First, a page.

The Mangroves of Ambanja and Ambaro Bays, Northwest Madagascar: Historical Dynamics, Current Status and Deforestation Mitigation Strategy

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Estuaries: A Lifeline of Ecosystem Services in the Western Indian Ocean

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Madagascar contains Africa’s fourth largest extent of mangroves, representing approximately 2% of the global distribution. Since 1990, more than 20% of Madagascar’s mangrove ecosystems have been heavily degraded or deforested due primarily to increased harvest for charcoal and timber and the expansion of agriculture and aquaculture. Anthropogenic-driven loss is particularly prominent in the north-western Ambanja and Ambaro Bays (AAB). At over 24,000 ha, AAB is one of Madagascar’s largest mangrove ecosystems, including prominent estuaries fed by rivers and streams originating in the country’s highest mountain range. Similar to the national rate, AAB has experienced approximately 20% loss since 1990, driven primarily by over-harvesting for charcoal and timber. Continued loss threatens the livelihoods and wellbeing of thousands of residents who rely on the many goods and services provided by a healthy, relatively intact mangrove ecosystem. To combat this loss, Blue Ventures (BV), in partnership with local communities and the University of Antananarivo, is working to protect, restore and encourage the sustainable use of mangroves. BVs’ Blue Forests project aims to help maintain and diversify local livelihoods and to sustainably manage mangroves and their associated biodiversity in AAB, as well as throughout western Madagascar. This chapter provides an overview of the biophysical characteristics, historic dynamics and current status of the AAB mangrove ecosystem, and mitigation strategies being implemented through BVs’ Blue Forests project.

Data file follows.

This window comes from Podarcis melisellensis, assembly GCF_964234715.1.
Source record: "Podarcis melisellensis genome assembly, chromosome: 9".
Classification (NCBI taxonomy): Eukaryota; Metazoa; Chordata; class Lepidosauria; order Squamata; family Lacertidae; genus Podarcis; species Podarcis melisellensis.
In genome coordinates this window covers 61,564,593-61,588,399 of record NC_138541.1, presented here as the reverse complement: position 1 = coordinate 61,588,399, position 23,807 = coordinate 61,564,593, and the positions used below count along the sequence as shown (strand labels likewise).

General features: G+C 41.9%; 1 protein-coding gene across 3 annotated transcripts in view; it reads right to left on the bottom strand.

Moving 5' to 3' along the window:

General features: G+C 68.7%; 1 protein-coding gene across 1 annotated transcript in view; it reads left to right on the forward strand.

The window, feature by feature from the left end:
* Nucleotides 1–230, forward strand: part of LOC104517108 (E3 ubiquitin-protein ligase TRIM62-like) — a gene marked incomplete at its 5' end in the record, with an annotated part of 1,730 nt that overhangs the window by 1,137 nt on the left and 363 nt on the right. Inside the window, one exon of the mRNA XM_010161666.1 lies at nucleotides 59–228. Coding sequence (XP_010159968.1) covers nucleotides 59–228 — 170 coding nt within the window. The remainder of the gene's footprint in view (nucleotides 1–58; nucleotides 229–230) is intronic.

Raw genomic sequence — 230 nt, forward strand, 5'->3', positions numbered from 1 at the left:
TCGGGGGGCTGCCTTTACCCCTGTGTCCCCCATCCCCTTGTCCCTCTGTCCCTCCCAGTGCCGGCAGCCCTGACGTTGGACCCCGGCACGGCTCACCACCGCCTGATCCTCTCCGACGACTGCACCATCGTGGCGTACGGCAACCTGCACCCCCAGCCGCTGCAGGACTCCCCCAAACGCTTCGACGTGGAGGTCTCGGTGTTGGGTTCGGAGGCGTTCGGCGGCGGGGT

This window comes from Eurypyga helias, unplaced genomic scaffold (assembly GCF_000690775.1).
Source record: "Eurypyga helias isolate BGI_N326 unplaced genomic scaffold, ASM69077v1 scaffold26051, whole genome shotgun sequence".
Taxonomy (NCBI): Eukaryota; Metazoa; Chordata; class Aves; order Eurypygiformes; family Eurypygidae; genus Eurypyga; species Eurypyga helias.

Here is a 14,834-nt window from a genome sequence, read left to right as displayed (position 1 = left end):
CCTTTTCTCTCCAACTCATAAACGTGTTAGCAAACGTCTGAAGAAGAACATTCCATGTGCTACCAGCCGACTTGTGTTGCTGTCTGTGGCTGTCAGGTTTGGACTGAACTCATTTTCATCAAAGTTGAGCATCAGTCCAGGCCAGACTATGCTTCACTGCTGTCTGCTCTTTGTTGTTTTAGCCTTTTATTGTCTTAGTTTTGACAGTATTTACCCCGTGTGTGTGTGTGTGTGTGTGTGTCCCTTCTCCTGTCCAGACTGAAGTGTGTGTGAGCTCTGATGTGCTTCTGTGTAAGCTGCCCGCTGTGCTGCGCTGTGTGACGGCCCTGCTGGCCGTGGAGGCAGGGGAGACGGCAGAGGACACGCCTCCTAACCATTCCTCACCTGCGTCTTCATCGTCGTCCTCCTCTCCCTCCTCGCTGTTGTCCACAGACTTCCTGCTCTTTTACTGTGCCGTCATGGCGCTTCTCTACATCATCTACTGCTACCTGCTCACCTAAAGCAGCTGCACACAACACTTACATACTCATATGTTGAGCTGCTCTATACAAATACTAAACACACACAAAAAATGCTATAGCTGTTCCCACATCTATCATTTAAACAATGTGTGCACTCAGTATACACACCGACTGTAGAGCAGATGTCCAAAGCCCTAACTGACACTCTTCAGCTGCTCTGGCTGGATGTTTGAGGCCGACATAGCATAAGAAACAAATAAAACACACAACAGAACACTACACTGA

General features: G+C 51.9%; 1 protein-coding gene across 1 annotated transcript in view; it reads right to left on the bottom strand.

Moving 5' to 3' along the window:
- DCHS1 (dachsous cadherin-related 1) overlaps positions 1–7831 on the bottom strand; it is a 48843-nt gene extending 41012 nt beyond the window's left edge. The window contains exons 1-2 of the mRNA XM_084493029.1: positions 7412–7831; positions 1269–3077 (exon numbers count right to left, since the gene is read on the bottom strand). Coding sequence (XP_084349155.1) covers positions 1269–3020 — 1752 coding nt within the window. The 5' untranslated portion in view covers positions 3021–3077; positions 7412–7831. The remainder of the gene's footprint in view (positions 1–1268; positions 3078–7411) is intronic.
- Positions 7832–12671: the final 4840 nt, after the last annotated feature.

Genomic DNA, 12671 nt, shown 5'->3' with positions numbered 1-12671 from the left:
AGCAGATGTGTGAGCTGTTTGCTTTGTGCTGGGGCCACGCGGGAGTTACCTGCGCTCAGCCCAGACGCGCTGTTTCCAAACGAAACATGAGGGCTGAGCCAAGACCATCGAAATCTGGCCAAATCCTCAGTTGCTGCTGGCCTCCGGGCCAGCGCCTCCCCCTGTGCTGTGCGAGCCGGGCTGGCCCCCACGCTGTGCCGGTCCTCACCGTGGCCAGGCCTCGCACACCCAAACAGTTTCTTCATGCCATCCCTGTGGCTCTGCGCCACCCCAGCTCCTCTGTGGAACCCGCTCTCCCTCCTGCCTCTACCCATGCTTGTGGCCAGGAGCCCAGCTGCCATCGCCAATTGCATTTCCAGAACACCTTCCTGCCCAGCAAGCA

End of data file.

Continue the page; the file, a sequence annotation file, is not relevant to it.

Additional authors: Leah Glass, Marianne Teoh, Lisa Benson, Garth Cripps (Blue Ventures Conservation); Chandra Giri (Duke University), Bienvenue Zafindrasilivonona, Raymond Raherindray, Zo Andriamahenina, and Mialy Andriamahefazafy (Blue Ventures Conservation).



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